Polymer film accelerometer
An accelerometer is provided which utilizes at least one sheet of piezoelric polymer film, supported under tension in a frame, for sensing the acceleration-responsive movements of an associated inertial mass and providing an electrical output in accordance therewith. The accelerometer preferably comprises a pair of such sheets with the inertial mass, e.g., a sphere, supported therebetween. Connections to an electrical measurement unit are made through a coaxial cable whose outer sheath and inner conductor are respectively connected to outer and inner electrodes formed by metallic coatings on the outer and inner surfaces of the sheets. The frame is preferably cylindrical and a pair of associated rings which fit within the frame serve to clamp the two sheets in place under tension.
Latest The United States of America as represented by the Secretary of the Army Patents:
The present invention relates to accelerometers and, more particularly, to accelerometers of the type utilizing the piezoelectric effect in determining acceleration of a mass.BACKGROUND OF THE INVENTION
Accelerometers are known wherein a material exhibiting the piezoelectric effect is used to determine acceleration, the deformation of the piezoelectric material due to the acceleration of an associated mass resulting in an electrical output which is measured and displayed. One example of such an accelerometer is disclosed in U.S. Pat. No. 3,893,342 (Florian et al). The accelerometer of the Florian et al patent includes a pair of beams located within a housing with a mass supported between the beams for axial movement. Each beam comprises a first layer of material having a relatively high tensile strength and second layer of a piezoelectric material, such as quartz, bond to the first layer. The piezoelectric layers are also coated with a conductor such as silver. The beams are prestressed when the accelerometer is assembled to place the first layer in tension and the second piezoelectric in compression so as to avoid tensile stress on the piezoelectric material. A further patent of interest is U.S. Pat. No. 4,104,921 (Nissl) which discloses a piezoelectric acceleration transducer including piezoelectric member having a planar surface in contact with a mass such that inertial forces on the mass are directed to be "effective perpendicularly" on the planar surface. As with all devices of this type, deformation of the piezoelectric member results in a corresponding electrical output signal which is measure of the inertial forces responsive to acceleration.SUMMARY OF THE INVENTION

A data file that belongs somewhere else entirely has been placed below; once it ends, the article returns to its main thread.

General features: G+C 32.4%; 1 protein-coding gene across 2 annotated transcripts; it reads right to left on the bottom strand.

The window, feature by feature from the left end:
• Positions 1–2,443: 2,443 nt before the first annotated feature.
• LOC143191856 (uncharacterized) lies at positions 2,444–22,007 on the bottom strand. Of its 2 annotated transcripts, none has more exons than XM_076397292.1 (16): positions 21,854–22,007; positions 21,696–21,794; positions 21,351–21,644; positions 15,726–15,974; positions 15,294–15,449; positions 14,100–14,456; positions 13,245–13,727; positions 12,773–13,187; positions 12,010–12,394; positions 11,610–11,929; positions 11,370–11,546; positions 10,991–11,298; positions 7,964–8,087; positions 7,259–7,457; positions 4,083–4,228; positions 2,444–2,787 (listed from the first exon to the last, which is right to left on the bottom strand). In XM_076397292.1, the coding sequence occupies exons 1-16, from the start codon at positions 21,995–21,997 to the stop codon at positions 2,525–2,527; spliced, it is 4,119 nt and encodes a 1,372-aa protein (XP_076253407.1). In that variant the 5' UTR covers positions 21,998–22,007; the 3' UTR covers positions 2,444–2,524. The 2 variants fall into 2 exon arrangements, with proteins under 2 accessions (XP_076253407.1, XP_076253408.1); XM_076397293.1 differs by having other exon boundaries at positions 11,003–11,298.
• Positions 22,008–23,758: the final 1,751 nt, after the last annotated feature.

In accordance with the invention, an accelerometer is provided which is highly effective yet relatively simple to manufacture, and rugged and compact in construction.